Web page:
Author Archives: Alec

Summer Students at Leisure

As the summer winds down, the buzz amongst the summer students is where everyone will spend their hard earned, precious weeks of idleness before school starts. Below is a list of everyone’s current plans:

Jess: Going to California: vineyards, surfing, and spending that hard earned cash. Through shopping, hopes to single-handedly solve California’s debt crisis.

Steve: Going to vegas, to roll the blackjack tables. Table name: Rooster DeVille.

Pat: Will act as a modern Henry David Thoreau, camping by himself in the Californian wilderness. He also hopes to find a taco truck.

Victoria: A stay-cation in Ajax, Ontario. Or in her own words, she’s going to “relax in the ‘Jax”.

Chris: Going back to the land in Newcastle, Ontario. Powering up for the next year of school. 

Carly: Heading to Barcelona for Spanish classes before her exchange semester starts.

Joel: At the moment, has grand plans to visit a friend in Sierra Leone for a couple weeks. Barring that: Lindsay, Ontario.

Carla: Currently in Thunder Bay getting her Chartered Accountant designation, adding yet more letters to her name.

Anita: Indulging in a foodie’s retreat to Chicago. Plans to observe the CBB tradition of Hot Dog Fridays at Wrigley Field.

Ardy: Already in Signapore for exchange – may choose never to return.

Jared: Working until the Friday before school starts. In the intervening weekend, he hopes to catch up on a summer’s worth of Jersey Shore.  

Azim: To Amsterdam, for an exchange semester.

Alec: Diving the deeps in Belize with law school friends.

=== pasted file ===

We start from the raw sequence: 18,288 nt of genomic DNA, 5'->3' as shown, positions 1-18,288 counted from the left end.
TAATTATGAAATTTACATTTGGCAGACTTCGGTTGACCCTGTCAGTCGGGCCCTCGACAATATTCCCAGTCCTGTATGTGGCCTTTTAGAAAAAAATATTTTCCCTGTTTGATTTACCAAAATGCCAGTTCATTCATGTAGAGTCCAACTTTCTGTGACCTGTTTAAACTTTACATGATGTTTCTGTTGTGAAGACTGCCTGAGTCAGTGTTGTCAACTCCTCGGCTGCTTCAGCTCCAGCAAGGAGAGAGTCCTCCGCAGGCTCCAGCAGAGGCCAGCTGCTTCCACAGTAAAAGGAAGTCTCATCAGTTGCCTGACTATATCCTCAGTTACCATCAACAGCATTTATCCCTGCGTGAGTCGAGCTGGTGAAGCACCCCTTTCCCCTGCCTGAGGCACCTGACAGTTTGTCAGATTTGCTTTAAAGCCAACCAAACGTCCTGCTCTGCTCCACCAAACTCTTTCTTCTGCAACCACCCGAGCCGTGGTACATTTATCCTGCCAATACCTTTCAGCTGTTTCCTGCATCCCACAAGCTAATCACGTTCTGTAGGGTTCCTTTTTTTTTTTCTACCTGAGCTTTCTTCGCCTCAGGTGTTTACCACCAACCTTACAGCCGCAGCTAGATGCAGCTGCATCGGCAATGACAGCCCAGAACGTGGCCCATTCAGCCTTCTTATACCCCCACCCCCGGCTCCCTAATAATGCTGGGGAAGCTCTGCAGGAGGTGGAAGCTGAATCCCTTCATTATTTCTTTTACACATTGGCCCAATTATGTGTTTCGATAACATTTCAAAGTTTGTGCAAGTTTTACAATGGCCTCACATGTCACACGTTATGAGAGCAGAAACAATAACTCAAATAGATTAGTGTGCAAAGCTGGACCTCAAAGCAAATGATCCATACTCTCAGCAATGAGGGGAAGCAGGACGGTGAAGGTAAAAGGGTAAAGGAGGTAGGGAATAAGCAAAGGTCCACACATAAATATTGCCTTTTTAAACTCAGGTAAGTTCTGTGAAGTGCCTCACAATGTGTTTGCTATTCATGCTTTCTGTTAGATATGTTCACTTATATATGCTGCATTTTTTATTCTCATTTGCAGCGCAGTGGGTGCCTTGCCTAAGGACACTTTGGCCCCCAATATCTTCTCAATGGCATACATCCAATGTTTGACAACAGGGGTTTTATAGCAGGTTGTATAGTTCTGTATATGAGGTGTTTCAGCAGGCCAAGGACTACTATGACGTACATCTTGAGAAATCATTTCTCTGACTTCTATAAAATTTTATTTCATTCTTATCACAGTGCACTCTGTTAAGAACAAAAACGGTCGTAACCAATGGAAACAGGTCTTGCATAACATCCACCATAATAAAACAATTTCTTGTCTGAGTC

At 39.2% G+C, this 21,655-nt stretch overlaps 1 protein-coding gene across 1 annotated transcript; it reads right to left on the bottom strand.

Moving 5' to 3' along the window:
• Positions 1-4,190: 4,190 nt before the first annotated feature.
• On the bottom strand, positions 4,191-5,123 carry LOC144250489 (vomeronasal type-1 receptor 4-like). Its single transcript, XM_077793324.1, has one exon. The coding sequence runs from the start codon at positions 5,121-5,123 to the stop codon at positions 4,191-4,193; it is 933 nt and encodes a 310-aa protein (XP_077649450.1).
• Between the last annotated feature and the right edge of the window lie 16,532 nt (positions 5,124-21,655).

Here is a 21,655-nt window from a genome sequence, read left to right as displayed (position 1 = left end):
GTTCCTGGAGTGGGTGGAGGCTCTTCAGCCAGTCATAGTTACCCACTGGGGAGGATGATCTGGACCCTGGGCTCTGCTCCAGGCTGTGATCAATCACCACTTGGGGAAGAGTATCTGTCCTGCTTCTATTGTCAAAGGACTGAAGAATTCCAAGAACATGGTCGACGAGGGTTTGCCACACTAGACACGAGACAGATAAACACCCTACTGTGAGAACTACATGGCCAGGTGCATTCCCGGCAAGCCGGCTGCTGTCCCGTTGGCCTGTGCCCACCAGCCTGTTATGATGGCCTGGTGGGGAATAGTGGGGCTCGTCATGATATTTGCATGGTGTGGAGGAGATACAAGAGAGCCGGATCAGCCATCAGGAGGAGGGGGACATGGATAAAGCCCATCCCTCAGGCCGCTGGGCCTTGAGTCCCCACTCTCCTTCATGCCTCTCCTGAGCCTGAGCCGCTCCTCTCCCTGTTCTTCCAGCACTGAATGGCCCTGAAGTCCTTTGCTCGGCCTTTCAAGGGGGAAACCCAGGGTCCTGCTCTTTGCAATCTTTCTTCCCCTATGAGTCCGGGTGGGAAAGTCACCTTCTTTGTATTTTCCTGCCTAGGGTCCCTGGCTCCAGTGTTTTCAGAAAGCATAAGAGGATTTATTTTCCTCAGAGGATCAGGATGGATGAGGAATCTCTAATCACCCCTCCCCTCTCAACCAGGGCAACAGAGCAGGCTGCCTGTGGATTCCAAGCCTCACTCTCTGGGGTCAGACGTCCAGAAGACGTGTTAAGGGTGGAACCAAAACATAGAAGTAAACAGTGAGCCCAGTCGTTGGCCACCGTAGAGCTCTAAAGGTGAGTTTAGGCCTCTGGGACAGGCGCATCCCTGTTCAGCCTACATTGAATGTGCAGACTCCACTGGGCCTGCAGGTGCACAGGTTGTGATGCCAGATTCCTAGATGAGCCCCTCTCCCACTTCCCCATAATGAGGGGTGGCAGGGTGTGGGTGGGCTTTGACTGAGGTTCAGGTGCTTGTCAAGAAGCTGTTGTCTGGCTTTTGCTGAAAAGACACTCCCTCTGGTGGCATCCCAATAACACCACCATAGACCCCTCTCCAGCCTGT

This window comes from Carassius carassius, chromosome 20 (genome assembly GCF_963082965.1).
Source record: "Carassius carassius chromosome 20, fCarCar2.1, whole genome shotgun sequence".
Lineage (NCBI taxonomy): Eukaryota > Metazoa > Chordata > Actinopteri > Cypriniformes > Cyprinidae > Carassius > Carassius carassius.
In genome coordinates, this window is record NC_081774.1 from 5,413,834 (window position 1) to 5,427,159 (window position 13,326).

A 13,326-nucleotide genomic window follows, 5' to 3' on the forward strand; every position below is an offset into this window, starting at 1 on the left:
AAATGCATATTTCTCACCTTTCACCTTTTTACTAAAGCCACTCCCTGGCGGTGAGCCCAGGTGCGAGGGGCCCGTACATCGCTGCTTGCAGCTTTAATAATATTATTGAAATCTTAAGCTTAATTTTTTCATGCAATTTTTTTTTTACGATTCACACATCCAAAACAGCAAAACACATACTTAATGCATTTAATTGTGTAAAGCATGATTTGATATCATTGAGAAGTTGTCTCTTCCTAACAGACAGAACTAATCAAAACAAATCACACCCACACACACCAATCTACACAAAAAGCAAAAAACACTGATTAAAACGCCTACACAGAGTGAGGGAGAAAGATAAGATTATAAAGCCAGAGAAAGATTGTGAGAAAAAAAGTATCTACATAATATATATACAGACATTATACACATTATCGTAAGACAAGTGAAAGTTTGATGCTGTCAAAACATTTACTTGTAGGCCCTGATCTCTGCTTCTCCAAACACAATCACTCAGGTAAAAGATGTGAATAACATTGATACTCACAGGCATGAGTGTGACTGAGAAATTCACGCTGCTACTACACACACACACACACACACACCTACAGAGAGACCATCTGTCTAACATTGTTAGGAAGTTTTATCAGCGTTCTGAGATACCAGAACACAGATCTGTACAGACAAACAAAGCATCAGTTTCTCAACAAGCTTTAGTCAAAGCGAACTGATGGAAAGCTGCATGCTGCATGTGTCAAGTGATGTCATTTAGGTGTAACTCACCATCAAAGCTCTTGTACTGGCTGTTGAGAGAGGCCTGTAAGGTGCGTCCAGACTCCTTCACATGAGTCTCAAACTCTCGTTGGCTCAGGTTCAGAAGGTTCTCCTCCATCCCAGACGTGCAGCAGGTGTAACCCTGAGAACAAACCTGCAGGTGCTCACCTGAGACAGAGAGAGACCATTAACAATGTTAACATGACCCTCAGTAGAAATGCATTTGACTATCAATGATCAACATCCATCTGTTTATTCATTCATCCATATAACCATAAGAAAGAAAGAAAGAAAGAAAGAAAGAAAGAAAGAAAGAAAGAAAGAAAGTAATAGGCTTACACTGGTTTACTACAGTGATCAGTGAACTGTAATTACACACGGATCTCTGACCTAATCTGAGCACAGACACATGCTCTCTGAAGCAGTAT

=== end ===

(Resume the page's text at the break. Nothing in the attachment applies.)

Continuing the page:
Caitlin: Observing her FWOs (family wedding obligations) in King City. 

Monique: Going to Johannesburg, South Africa to eat some chow bunnies.

Laura: Touring Ireland with friends.

Stephanie: A family vacation in Miami, to observe the holy trinity of relaxing: tanning, beaches, Pina Coladas.

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OCI Applications: Tips and Tricks

I’ve avoided it for some time: writing a post that offers advice on the OCI application process for incoming second-year students. That topic seems to be the dominant theme of our blog (and, if you look at our stats, the dominant draw for readership), so in the interest of relevance I thought I would offer you some tips and tricks on the OCI application process.

Be sure to emphasize experiences that are relevant. Take a look at your resume. Sure it’s impressive that you completed a weekend course in self-portrait crochet back in 1998; but is it impressive to people who matter? Your resume and cover letter are one of the only chances you get to secure an OCI. Cram them with relevance, and discard anything that has nothing to do with your suitability for work at a law firm.